Adrian Colomitchi <>

> 1. there is a distinction between documentation and application software,
> even if the distinction is not located in the "bitstreams".
> Consequence: I cannot agree with the assertion of "one can treat
> documentation the same way as one can treat application (source) code;
> therefore, why does one need FDL when GPL is already there?"

That's not an assertion, it seems to be phrased as an assertion.
Nevertheless, it *is* incumbent on those proposing the FDL to show why
a more restrictive license is appropriate.

I've shown that “because the copyright holder decrees that this work
won't be used as anything but a document” is not a justification for
those restrictions.

> In other words, I see the assertion of "FDL is not as free for
> documentation as GPL is for application software" as irrelevant

The point is rather that the *self-same work* can be both program and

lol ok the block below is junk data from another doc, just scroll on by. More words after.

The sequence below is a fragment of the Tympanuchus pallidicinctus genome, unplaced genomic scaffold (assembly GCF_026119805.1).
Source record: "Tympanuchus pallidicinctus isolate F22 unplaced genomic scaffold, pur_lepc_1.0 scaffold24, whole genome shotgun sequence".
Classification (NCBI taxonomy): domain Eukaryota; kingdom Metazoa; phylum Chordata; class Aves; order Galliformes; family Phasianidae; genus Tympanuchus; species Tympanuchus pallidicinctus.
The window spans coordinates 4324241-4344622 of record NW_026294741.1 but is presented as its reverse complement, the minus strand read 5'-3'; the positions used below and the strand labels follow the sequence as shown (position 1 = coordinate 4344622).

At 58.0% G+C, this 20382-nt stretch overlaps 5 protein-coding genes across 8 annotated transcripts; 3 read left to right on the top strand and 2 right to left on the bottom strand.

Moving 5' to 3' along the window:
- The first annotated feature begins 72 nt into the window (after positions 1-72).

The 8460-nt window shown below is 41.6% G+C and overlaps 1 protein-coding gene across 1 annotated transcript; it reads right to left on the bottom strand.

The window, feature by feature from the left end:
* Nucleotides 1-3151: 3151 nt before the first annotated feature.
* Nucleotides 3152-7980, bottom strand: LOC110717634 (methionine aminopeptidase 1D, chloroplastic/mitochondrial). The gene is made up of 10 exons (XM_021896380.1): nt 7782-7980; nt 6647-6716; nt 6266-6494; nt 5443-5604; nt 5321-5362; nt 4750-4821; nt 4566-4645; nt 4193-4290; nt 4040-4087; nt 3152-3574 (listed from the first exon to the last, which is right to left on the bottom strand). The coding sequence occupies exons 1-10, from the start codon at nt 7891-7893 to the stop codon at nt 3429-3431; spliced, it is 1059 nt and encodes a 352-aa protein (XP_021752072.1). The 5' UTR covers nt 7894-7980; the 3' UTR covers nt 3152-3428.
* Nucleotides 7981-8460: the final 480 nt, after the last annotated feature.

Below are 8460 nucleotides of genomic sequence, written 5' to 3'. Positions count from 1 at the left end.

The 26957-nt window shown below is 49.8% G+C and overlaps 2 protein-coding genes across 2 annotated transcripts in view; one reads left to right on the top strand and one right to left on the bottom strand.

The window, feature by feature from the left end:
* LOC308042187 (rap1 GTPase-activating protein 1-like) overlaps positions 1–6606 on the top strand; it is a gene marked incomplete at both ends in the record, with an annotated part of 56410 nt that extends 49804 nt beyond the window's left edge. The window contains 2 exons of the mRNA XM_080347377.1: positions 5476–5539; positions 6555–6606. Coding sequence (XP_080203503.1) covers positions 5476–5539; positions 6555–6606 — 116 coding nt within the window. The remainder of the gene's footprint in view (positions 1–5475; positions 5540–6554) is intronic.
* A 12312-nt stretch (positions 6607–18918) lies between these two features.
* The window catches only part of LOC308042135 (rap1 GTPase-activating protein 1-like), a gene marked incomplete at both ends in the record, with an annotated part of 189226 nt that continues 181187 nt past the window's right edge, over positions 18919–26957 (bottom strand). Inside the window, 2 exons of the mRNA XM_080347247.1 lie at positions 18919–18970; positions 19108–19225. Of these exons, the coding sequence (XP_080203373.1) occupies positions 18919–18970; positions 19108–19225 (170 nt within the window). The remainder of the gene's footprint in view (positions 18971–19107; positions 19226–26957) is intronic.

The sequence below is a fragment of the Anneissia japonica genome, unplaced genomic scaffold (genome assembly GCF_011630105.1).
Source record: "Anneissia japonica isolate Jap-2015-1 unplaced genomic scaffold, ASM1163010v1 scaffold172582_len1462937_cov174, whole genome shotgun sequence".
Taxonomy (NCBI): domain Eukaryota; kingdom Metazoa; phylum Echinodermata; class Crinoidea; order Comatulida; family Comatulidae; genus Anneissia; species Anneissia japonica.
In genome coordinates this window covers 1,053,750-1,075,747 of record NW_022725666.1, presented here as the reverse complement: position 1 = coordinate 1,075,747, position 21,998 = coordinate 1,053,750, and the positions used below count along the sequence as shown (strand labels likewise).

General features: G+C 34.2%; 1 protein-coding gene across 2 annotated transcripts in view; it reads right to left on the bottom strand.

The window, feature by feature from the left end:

documentation – either right now, or in some future derived work. And
the copyright holder can't decree when that might be the case in some
derived work, so shouldn't be making that decision for future recipients
in order to restrict their freedoms.

 \            “Choose mnemonic identifiers. If you can't remember what |
  `\                mnemonic means, you've got a problem.” —Larry Wall |
_o__)                                                                  |
Ben Finney

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